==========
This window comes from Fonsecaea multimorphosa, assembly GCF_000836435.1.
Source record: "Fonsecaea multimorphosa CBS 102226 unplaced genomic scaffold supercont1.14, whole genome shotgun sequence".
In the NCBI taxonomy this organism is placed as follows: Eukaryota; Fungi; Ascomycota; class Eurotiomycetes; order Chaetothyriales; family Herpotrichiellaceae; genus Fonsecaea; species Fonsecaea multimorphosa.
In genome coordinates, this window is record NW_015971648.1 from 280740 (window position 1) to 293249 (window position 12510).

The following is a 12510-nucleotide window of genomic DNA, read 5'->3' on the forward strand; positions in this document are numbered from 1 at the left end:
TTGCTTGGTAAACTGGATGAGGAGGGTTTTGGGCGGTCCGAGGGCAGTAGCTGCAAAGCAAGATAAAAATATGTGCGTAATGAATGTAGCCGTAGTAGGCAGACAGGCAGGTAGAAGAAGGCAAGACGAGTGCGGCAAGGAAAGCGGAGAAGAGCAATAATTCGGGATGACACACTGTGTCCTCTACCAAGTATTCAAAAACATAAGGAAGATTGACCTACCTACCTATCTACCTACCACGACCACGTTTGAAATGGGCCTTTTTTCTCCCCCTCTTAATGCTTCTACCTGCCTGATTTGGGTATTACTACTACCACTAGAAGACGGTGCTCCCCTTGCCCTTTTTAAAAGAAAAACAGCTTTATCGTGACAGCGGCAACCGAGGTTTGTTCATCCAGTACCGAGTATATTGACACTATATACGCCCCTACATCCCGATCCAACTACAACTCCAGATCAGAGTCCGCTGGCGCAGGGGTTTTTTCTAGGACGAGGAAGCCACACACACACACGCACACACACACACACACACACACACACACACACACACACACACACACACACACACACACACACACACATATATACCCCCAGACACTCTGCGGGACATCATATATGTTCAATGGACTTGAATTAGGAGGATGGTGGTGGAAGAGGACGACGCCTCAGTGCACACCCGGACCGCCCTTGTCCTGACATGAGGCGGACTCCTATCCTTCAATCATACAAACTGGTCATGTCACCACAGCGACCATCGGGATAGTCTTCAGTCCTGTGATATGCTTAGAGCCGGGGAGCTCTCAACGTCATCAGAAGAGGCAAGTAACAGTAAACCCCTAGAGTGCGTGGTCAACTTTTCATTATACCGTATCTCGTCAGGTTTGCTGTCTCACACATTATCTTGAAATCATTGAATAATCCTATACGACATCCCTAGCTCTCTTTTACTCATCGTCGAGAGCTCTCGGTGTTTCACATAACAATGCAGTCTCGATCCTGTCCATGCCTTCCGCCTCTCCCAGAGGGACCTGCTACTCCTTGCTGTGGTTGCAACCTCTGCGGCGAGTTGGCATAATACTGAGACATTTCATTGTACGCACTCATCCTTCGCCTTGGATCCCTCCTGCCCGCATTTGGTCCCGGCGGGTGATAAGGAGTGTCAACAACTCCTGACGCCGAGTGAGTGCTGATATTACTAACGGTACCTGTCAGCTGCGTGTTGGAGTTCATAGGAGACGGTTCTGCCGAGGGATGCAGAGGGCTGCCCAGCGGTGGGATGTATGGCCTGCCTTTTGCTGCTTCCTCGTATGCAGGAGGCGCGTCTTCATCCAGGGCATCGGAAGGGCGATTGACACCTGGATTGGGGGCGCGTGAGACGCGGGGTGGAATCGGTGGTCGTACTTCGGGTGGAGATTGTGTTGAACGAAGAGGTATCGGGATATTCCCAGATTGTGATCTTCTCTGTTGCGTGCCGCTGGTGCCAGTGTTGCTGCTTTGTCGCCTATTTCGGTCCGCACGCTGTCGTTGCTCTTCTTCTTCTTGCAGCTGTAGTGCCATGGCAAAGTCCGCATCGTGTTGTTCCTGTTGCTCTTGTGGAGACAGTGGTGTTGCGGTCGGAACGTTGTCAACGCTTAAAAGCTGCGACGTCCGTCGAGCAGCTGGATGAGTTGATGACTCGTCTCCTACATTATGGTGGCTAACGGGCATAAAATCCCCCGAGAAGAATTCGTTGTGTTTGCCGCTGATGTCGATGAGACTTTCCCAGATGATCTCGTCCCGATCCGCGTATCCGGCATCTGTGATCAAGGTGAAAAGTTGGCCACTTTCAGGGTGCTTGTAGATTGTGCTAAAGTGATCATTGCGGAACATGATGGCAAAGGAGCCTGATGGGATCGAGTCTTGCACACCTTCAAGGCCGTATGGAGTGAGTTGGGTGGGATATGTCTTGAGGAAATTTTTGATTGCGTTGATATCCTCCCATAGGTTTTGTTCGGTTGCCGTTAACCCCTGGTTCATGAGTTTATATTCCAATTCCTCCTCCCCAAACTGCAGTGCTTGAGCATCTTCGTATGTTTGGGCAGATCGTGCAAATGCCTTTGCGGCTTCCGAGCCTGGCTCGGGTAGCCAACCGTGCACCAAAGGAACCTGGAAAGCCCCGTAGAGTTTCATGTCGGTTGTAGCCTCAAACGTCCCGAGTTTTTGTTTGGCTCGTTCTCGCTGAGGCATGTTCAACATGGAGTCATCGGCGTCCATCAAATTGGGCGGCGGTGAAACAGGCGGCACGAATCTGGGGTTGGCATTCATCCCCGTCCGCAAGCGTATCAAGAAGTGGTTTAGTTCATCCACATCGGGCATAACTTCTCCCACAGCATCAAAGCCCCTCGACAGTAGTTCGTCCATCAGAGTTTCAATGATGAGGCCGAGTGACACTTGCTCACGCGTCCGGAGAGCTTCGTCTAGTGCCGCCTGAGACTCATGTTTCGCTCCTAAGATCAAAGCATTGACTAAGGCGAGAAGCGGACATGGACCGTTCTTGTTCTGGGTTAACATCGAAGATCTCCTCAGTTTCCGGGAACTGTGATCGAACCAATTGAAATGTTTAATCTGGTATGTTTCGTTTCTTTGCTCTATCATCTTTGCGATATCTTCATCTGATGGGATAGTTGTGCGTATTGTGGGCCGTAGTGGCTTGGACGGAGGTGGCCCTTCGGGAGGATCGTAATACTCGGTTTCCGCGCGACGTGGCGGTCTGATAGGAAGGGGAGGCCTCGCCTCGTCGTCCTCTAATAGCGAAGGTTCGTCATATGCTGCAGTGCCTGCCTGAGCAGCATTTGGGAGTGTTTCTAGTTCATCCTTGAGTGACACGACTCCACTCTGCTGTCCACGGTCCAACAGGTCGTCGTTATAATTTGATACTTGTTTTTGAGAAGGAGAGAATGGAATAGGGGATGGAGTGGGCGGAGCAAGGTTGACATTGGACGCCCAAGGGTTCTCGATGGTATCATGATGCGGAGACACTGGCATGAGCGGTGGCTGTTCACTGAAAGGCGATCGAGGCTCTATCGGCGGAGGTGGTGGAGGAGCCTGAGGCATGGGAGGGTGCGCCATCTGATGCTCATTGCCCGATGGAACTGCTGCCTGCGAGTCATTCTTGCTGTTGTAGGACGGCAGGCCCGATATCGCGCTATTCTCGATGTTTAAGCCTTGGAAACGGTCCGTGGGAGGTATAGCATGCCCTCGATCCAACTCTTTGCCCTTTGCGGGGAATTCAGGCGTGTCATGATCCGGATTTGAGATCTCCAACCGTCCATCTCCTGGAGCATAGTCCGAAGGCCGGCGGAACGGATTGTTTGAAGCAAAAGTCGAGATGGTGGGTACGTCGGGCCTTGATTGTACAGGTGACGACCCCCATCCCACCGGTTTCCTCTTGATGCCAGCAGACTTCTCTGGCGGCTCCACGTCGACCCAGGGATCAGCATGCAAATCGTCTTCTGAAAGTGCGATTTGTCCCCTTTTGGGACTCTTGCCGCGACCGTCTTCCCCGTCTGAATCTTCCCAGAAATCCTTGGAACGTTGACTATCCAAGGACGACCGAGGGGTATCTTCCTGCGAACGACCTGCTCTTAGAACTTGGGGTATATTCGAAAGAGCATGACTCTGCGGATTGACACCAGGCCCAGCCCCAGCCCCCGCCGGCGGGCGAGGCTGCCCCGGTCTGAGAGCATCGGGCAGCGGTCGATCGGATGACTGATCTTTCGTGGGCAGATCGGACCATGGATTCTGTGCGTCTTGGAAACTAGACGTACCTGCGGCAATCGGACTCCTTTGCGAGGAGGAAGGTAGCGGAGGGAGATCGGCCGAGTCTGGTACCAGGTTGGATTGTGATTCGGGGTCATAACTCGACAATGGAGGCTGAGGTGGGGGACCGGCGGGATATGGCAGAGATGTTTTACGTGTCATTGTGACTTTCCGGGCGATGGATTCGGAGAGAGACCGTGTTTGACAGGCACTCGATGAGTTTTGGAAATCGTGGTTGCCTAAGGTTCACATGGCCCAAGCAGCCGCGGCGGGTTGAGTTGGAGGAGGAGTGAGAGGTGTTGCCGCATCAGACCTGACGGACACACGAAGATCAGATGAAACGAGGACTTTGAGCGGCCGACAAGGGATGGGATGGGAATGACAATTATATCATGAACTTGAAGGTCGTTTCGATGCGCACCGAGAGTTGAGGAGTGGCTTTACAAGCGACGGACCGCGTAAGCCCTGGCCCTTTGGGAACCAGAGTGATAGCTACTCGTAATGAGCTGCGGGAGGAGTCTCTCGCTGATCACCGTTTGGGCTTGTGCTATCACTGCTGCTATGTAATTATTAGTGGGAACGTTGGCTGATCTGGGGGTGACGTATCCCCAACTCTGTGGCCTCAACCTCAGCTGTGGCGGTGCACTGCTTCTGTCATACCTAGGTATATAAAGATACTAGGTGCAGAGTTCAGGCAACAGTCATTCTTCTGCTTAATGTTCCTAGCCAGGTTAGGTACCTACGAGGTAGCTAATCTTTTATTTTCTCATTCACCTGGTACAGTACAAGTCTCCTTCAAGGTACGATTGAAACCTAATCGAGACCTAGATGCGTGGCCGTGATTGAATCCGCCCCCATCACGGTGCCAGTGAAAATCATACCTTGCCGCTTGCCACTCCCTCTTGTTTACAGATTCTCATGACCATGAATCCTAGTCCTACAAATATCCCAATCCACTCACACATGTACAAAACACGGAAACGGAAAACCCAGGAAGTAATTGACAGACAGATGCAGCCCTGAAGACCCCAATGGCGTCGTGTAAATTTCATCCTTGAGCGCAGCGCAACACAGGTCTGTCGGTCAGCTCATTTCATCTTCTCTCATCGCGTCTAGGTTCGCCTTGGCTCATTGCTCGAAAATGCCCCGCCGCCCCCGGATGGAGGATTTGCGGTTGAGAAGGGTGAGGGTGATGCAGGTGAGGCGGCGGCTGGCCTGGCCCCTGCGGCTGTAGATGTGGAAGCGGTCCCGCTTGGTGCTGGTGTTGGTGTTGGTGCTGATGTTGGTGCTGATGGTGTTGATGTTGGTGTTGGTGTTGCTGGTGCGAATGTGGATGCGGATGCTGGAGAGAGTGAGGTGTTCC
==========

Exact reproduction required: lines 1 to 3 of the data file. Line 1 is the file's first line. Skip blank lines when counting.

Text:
This window comes from Fonsecaea multimorphosa, assembly GCF_000836435.1.
Source record: "Fonsecaea multimorphosa CBS 102226 unplaced genomic scaffold supercont1.14, whole genome shotgun sequence".
In the NCBI taxonomy this organism is placed as follows: Eukaryota; Fungi; Ascomycota; class Eurotiomycetes; order Chaetothyriales; family Herpotrichiellaceae; genus Fonsecaea; species Fonsecaea multimorphosa.